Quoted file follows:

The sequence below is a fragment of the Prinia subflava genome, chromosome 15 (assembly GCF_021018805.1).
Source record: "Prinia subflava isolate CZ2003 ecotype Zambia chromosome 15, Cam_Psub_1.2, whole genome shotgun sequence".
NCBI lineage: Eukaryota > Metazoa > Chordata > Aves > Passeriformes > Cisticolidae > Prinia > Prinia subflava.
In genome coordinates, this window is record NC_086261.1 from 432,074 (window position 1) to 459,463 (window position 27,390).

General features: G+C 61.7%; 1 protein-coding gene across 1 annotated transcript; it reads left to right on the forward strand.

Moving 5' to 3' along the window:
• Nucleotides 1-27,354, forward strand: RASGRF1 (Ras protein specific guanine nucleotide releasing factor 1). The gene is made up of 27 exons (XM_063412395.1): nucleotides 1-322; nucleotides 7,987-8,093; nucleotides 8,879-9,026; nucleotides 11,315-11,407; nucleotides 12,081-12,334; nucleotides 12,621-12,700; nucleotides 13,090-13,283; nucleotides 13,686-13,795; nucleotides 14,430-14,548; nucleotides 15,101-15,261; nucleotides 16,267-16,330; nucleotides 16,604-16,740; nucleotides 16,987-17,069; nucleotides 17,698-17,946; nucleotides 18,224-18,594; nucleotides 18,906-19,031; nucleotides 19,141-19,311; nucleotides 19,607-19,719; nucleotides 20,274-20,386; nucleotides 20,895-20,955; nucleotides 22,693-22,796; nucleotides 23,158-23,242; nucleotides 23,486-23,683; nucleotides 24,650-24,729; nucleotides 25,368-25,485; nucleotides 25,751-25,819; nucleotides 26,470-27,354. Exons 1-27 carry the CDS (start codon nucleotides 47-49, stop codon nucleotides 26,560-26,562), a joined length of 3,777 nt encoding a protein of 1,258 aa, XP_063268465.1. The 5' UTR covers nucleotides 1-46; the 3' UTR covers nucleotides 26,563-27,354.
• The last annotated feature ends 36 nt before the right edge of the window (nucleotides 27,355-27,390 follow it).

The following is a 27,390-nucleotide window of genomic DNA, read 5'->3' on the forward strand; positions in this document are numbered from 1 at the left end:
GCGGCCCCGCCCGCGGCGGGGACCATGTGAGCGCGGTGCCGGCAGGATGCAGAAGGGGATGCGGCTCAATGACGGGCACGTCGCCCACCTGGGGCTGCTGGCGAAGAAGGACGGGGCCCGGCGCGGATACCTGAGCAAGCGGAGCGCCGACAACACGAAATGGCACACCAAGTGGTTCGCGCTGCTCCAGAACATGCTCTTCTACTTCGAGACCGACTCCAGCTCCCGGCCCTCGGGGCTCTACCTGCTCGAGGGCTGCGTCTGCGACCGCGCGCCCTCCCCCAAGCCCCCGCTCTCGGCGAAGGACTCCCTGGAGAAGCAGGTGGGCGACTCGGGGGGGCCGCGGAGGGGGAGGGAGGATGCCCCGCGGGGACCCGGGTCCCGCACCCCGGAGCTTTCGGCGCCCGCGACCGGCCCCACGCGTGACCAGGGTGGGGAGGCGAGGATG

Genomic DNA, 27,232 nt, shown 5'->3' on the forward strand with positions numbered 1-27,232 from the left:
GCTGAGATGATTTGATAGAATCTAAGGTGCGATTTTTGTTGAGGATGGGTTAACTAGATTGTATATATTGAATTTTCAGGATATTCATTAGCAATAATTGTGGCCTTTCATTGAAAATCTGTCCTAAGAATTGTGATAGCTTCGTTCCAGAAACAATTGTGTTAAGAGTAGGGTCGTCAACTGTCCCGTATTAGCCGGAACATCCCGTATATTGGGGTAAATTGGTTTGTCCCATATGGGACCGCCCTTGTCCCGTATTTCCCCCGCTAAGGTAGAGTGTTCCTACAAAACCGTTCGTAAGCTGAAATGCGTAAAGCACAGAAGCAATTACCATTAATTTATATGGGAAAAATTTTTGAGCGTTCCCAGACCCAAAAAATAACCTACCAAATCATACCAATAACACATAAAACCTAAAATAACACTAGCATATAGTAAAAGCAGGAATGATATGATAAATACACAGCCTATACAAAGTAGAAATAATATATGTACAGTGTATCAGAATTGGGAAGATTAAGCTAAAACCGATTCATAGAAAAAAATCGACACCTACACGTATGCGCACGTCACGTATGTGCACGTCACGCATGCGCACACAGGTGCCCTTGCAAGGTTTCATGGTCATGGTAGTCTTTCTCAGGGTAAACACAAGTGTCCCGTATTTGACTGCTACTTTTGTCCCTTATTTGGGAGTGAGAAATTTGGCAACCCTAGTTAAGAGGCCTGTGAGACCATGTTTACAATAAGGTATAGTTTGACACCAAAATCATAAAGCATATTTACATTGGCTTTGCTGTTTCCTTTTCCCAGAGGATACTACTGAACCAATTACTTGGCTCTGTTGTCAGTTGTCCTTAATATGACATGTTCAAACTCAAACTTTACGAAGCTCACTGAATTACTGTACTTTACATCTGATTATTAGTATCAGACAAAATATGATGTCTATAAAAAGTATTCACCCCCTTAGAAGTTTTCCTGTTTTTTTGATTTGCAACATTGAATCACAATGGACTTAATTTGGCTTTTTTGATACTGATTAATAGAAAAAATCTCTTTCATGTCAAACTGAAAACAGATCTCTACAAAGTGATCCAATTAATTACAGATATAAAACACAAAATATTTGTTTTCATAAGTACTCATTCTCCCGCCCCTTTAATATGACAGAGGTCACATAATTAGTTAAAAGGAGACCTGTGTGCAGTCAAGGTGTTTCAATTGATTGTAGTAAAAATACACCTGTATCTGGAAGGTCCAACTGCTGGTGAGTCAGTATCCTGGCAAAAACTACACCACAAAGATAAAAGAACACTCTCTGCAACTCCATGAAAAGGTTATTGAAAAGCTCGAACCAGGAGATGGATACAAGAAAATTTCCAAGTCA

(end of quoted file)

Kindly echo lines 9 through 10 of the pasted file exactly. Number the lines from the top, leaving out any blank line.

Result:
The following is a 27,390-nucleotide window of genomic DNA, read 5'->3' on the forward strand; positions in this document are numbered from 1 at the left end:
GCGGCCCCGCCCGCGGCGGGGACCATGTGAGCGCGGTGCCGGCAGGATGCAGAAGGGGATGCGGCTCAATGACGGGCACGTCGCCCACCTGGGGCTGCTGGCGAAGAAGGACGGGGCCCGGCGCGGATACCTGAGCAAGCGGAGCGCCGACAACACGAAATGGCACACCAAGTGGTTCGCGCTGCTCCAGAACATGCTCTTCTACTTCGAGACCGACTCCAGCTCCCGGCCCTCGGGGCTCTACCTGCTCGAGGGCTGCGTCTGCGACCGCGCGCCCTCCCCCAAGCCCCCGCTCTCGGCGAAGGACTCCCTGGAGAAGCAGGTGGGCGACTCGGGGGGGCCGCGGAGGGGGAGGGAGGATGCCCCGCGGGGACCCGGGTCCCGCACCCCGGAGCTTTCGGCGCCCGCGACCGGCCCCACGCGTGACCAGGGTGGGGAGGCGAGGATG